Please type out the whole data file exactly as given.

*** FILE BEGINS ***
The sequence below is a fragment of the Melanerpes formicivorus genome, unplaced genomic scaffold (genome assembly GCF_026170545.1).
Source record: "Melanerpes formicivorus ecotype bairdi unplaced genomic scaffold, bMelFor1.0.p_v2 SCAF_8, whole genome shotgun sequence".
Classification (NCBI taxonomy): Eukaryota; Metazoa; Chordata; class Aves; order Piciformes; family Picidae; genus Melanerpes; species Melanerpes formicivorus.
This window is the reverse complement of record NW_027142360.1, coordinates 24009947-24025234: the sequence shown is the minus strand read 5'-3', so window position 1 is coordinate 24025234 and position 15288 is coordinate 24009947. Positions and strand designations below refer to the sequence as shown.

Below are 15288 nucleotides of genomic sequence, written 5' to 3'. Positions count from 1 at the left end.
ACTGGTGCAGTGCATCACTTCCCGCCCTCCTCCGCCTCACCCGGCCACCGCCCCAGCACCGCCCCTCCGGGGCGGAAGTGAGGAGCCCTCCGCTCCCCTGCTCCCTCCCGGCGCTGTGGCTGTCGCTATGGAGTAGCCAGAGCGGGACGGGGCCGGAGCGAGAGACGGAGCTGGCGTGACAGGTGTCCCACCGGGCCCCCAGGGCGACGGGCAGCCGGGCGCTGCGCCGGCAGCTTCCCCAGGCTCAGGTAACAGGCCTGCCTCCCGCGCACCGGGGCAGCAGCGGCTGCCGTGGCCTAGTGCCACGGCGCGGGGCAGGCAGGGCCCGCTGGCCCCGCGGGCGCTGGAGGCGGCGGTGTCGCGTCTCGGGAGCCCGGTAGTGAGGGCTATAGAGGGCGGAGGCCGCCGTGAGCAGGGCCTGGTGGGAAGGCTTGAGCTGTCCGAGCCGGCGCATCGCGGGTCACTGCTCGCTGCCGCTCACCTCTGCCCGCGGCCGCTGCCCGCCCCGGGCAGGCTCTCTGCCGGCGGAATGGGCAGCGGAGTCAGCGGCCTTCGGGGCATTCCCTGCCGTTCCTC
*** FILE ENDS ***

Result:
The sequence below is a fragment of the Melanerpes formicivorus genome, unplaced genomic scaffold (genome assembly GCF_026170545.1).
Source record: "Melanerpes formicivorus ecotype bairdi unplaced genomic scaffold, bMelFor1.0.p_v2 SCAF_8, whole genome shotgun sequence".
Classification (NCBI taxonomy): Eukaryota; Metazoa; Chordata; class Aves; order Piciformes; family Picidae; genus Melanerpes; species Melanerpes formicivorus.
This window is the reverse complement of record NW_027142360.1, coordinates 24009947-24025234: the sequence shown is the minus strand read 5'-3', so window position 1 is coordinate 24025234 and position 15288 is coordinate 24009947. Positions and strand designations below refer to the sequence as shown.

Below are 15288 nucleotides of genomic sequence, written 5' to 3'. Positions count from 1 at the left end.
ACTGGTGCAGTGCATCACTTCCCGCCCTCCTCCGCCTCACCCGGCCACCGCCCCAGCACCGCCCCTCCGGGGCGGAAGTGAGGAGCCCTCCGCTCCCCTGCTCCCTCCCGGCGCTGTGGCTGTCGCTATGGAGTAGCCAGAGCGGGACGGGGCCGGAGCGAGAGACGGAGCTGGCGTGACAGGTGTCCCACCGGGCCCCCAGGGCGACGGGCAGCCGGGCGCTGCGCCGGCAGCTTCCCCAGGCTCAGGTAACAGGCCTGCCTCCCGCGCACCGGGGCAGCAGCGGCTGCCGTGGCCTAGTGCCACGGCGCGGGGCAGGCAGGGCCCGCTGGCCCCGCGGGCGCTGGAGGCGGCGGTGTCGCGTCTCGGGAGCCCGGTAGTGAGGGCTATAGAGGGCGGAGGCCGCCGTGAGCAGGGCCTGGTGGGAAGGCTTGAGCTGTCCGAGCCGGCGCATCGCGGGTCACTGCTCGCTGCCGCTCACCTCTGCCCGCGGCCGCTGCCCGCCCCGGGCAGGCTCTCTGCCGGCGGAATGGGCAGCGGAGTCAGCGGCCTTCGGGGCATTCCCTGCCGTTCCTC